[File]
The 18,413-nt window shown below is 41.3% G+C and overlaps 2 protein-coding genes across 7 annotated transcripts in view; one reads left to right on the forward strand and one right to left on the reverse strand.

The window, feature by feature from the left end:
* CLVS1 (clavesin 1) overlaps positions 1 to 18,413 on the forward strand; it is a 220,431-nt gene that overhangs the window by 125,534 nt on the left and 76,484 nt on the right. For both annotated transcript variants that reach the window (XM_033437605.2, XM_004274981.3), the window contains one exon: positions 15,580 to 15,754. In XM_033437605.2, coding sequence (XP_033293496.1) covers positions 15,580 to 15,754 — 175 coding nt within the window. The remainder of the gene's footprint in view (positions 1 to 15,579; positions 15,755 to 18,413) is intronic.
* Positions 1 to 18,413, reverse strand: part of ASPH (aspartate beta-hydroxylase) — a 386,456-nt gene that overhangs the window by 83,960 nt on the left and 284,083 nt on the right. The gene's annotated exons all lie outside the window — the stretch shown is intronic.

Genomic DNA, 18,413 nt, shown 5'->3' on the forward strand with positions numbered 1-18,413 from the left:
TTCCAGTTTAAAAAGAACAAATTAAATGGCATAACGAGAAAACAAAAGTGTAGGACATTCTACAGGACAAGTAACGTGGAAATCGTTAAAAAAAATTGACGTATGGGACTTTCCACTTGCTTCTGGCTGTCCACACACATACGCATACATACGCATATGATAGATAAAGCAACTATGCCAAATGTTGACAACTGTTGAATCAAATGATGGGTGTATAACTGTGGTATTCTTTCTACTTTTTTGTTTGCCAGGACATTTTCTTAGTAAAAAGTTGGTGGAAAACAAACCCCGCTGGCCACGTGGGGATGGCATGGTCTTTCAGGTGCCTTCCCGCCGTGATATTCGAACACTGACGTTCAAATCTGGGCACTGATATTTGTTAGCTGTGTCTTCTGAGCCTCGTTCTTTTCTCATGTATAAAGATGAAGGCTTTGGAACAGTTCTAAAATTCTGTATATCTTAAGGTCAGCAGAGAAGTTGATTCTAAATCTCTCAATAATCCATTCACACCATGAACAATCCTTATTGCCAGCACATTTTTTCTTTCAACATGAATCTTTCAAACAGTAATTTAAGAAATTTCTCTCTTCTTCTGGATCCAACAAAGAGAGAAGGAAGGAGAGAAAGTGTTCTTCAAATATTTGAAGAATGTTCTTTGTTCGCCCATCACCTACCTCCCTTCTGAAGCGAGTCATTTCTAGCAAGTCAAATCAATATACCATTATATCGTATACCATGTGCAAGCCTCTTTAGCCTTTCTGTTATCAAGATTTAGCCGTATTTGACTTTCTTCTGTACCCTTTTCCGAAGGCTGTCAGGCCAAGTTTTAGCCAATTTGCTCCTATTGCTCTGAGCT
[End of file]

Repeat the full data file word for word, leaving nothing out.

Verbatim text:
The 18,413-nt window shown below is 41.3% G+C and overlaps 2 protein-coding genes across 7 annotated transcripts in view; one reads left to right on the forward strand and one right to left on the reverse strand.

The window, feature by feature from the left end:
* CLVS1 (clavesin 1) overlaps positions 1 to 18,413 on the forward strand; it is a 220,431-nt gene that overhangs the window by 125,534 nt on the left and 76,484 nt on the right. For both annotated transcript variants that reach the window (XM_033437605.2, XM_004274981.3), the window contains one exon: positions 15,580 to 15,754. In XM_033437605.2, coding sequence (XP_033293496.1) covers positions 15,580 to 15,754 — 175 coding nt within the window. The remainder of the gene's footprint in view (positions 1 to 15,579; positions 15,755 to 18,413) is intronic.
* Positions 1 to 18,413, reverse strand: part of ASPH (aspartate beta-hydroxylase) — a 386,456-nt gene that overhangs the window by 83,960 nt on the left and 284,083 nt on the right. The gene's annotated exons all lie outside the window — the stretch shown is intronic.

Genomic DNA, 18,413 nt, shown 5'->3' on the forward strand with positions numbered 1-18,413 from the left:
TTCCAGTTTAAAAAGAACAAATTAAATGGCATAACGAGAAAACAAAAGTGTAGGACATTCTACAGGACAAGTAACGTGGAAATCGTTAAAAAAAATTGACGTATGGGACTTTCCACTTGCTTCTGGCTGTCCACACACATACGCATACATACGCATATGATAGATAAAGCAACTATGCCAAATGTTGACAACTGTTGAATCAAATGATGGGTGTATAACTGTGGTATTCTTTCTACTTTTTTGTTTGCCAGGACATTTTCTTAGTAAAAAGTTGGTGGAAAACAAACCCCGCTGGCCACGTGGGGATGGCATGGTCTTTCAGGTGCCTTCCCGCCGTGATATTCGAACACTGACGTTCAAATCTGGGCACTGATATTTGTTAGCTGTGTCTTCTGAGCCTCGTTCTTTTCTCATGTATAAAGATGAAGGCTTTGGAACAGTTCTAAAATTCTGTATATCTTAAGGTCAGCAGAGAAGTTGATTCTAAATCTCTCAATAATCCATTCACACCATGAACAATCCTTATTGCCAGCACATTTTTTCTTTCAACATGAATCTTTCAAACAGTAATTTAAGAAATTTCTCTCTTCTTCTGGATCCAACAAAGAGAGAAGGAAGGAGAGAAAGTGTTCTTCAAATATTTGAAGAATGTTCTTTGTTCGCCCATCACCTACCTCCCTTCTGAAGCGAGTCATTTCTAGCAAGTCAAATCAATATACCATTATATCGTATACCATGTGCAAGCCTCTTTAGCCTTTCTGTTATCAAGATTTAGCCGTATTTGACTTTCTTCTGTACCCTTTTCCGAAGGCTGTCAGGCCAAGTTTTAGCCAATTTGCTCCTATTGCTCTGAGCT